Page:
HAMMOND |When Matt Crawford took over at Kouts, he knew what he was getting into.
He was replacing Marty Gaff, a likeable, successful coach who had become as much a part of the community as the Koffee Kup over three decades.
But the perceived pressure of replacing a south county hoops legend was something he embraced rather than feared.
"One thing that really intrigued me about Kouts was that somebody wanted to stay there 30 years," Crawford said. "It had to be a nice place or he wouldn't have stayed. You have a sense for how interviews go and it's nice to come in these kind of expectations. It's nice to have that kind of culture. When you have (high) expectations, it leads you to do a better job. You expect more out of yourself."
Crawford came from Oregon-Davis, where the only expectations came with the girls program, a perennial Class A state power. His 8-33 record in two seasons may not have seemed like much of a resume builder, but Crawford knows he wouldn't have been ready to make the jump to Kouts without the experience.
"There's so much more time taken up by things that aren't on the basketball court," Crawford said. "I thank the administration at O-D for giving me the opportunity to get into the profession. It's tough to get into."
It can be even tougher to stay if you don't win. A strong senior class that has known nothing but success has extended the honeymoon period for Crawford, whose Mustangs improved to 7-0 on Wednesday. A staff including veteran assistant Kevin Duzan has also been an invaluable asset in familiarizing Crawford with his new territory.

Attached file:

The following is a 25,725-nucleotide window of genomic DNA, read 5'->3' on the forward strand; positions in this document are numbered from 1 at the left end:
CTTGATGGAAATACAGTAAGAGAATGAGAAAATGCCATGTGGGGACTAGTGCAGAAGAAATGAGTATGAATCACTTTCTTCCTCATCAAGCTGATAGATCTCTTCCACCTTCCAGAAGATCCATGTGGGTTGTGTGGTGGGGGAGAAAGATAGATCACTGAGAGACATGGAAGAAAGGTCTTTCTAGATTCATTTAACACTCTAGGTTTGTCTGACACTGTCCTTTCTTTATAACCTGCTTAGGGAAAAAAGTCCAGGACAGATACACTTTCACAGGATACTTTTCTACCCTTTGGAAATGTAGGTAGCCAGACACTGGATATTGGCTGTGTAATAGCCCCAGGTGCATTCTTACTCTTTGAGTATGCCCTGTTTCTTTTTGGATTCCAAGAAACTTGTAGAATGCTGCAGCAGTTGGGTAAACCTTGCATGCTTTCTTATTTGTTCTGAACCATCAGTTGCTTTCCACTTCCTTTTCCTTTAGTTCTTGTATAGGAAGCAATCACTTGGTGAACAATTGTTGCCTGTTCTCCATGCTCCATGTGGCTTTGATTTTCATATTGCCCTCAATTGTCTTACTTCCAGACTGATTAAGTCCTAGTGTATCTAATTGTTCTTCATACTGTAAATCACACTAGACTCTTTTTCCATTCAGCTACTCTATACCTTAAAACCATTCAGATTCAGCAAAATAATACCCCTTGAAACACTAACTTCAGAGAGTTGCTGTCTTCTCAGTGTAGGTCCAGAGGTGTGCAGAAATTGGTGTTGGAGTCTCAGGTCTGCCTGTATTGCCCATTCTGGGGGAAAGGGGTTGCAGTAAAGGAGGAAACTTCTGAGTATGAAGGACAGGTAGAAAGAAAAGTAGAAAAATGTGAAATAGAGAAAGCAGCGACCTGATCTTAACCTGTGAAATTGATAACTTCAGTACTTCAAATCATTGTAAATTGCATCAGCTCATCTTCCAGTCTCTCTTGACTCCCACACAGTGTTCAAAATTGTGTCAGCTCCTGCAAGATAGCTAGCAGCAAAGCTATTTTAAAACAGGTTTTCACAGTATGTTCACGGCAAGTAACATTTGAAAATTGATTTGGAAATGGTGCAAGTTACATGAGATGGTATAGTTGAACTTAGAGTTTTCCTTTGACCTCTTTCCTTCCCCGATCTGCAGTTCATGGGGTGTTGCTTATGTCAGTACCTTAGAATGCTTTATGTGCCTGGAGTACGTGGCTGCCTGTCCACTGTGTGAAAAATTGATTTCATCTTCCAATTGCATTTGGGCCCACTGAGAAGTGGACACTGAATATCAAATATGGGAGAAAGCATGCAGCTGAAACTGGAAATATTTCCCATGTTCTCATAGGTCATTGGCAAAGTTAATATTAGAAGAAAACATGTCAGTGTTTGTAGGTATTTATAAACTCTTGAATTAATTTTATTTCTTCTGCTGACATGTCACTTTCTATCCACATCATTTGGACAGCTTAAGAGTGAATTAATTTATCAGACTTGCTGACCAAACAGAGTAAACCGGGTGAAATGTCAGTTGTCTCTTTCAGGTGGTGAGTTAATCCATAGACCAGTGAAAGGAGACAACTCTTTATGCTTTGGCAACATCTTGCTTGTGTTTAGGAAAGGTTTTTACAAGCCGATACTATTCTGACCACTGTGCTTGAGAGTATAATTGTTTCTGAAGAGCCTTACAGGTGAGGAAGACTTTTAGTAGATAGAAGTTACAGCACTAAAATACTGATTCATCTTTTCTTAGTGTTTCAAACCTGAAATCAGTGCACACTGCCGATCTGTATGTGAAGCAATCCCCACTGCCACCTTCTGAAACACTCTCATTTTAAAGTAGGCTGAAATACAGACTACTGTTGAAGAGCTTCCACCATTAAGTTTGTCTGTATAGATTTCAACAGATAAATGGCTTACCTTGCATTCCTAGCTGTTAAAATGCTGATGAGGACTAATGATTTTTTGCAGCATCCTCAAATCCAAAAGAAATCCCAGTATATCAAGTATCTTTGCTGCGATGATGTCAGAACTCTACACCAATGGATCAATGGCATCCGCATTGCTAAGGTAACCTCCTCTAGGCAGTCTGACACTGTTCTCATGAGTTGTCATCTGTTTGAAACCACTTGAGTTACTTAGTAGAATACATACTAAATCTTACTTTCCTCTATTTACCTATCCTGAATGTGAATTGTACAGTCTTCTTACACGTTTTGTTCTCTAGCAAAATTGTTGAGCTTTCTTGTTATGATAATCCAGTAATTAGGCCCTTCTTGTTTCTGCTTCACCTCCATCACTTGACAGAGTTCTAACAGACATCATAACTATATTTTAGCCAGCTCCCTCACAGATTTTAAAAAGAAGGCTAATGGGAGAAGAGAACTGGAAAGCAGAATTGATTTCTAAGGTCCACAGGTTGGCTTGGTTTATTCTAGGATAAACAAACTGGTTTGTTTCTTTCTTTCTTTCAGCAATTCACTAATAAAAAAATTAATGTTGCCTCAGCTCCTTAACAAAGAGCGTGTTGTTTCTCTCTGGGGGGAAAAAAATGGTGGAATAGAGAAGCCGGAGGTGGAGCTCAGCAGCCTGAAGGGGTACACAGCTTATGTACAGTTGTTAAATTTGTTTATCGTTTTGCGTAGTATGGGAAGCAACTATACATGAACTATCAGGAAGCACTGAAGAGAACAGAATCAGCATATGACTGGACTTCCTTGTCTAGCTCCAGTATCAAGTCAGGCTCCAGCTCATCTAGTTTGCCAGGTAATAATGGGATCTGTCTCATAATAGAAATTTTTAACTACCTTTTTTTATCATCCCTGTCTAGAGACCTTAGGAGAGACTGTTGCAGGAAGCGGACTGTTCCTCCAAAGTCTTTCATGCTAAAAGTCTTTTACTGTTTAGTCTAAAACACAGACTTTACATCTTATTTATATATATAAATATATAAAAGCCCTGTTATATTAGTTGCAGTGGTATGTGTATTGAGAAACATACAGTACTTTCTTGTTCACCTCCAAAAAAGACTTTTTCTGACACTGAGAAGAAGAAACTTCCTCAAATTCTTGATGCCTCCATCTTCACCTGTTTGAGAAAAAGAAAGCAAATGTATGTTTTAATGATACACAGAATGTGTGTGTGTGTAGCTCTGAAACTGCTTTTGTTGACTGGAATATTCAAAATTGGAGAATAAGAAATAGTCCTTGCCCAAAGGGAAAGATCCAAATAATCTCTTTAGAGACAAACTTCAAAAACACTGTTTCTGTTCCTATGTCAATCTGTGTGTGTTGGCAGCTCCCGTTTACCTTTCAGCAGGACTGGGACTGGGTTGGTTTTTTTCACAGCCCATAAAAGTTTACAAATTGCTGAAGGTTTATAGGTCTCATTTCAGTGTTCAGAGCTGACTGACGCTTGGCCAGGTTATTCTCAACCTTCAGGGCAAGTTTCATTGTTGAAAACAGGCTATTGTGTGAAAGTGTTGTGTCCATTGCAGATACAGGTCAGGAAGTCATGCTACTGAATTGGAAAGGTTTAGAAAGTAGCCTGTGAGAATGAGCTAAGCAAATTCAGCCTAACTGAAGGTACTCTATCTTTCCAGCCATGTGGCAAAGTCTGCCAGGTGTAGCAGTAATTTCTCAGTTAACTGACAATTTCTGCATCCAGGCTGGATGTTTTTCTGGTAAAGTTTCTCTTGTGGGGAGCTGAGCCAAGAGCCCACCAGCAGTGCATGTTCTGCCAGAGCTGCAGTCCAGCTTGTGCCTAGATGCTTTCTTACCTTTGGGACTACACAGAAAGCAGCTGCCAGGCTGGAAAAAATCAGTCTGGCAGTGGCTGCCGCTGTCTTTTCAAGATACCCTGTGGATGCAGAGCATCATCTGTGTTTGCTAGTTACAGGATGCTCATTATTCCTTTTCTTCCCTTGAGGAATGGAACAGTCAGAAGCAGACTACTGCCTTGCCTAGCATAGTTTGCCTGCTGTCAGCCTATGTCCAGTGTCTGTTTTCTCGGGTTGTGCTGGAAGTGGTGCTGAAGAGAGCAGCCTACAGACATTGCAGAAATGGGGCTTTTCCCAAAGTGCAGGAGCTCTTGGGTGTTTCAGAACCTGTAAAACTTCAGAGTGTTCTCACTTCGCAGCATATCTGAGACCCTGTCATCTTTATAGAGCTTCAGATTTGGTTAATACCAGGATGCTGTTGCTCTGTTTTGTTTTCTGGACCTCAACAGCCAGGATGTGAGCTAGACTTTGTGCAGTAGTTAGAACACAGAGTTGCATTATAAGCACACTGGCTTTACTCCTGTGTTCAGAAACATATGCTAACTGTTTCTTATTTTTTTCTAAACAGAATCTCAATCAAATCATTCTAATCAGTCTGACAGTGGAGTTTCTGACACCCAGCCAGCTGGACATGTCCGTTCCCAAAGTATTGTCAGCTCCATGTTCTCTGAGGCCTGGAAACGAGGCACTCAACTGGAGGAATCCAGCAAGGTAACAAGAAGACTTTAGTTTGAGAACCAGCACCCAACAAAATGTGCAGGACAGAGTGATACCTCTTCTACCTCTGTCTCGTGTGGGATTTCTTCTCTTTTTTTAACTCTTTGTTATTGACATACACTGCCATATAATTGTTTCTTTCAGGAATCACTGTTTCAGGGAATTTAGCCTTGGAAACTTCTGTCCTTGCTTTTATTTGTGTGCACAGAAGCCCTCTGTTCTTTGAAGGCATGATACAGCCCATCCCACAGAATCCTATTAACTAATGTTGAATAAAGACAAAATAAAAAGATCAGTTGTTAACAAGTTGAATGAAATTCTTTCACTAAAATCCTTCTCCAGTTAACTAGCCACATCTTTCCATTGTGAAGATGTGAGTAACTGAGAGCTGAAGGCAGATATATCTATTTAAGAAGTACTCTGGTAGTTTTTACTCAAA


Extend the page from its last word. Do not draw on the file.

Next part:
"It's a great set of kids," he said. "They're fun to be around. It's always tough to change and they've handled themselves very well. I have a great staff. Having a guy on the bench like Kevin, who knows all the kids, who's coached a long time, who's been a head coach, is huge."
Crawford allayed initial anxieties by being up front about his plan. He had no intentions of fixing something that wasn't broken. He did plan to tweak it to make it even better, bringing a youthful enthusiasm that contrasted Gaff's laid-back approach.
"There was three, four months of speculation on who it was going to be," senior Matt Stewart said. "We knew no matter what, we were going to still be the Kouts Mustangs and bring it every night. I love Mr. Gaff, but I was totally open to change."
The transition has gone as smoothly as either side could have envisioned.
"He wanted to be a part of this," Stewart said. "He picked up where we left off and ran with it. We liked him immediately. He made it crystal clear right away that this isn't just about basketball, it's about life. I'll be taking this with me to college."
Crawford learned from Stan Daugherty, his coach at Goshen College, that if you put players in position to be successful, they will respond with trust and effort. He also found out from his Maple Leafs mentor that the court is an educational tool for things other than a 2-3 zone.
"You're around kids a lot. You spend a lot of time with them," Crawford said. "It's nice to win, but basketball is a great avenue to help kids become successful people, to teach them about life."
Currently renting a home a block from the high school, Crawford and wife Samantha are looking to buy or build in Pleasant Township. It may be far-fetched to think he'll be held in the same esteem as Gaff around Kouts come 2044 but so far, so good.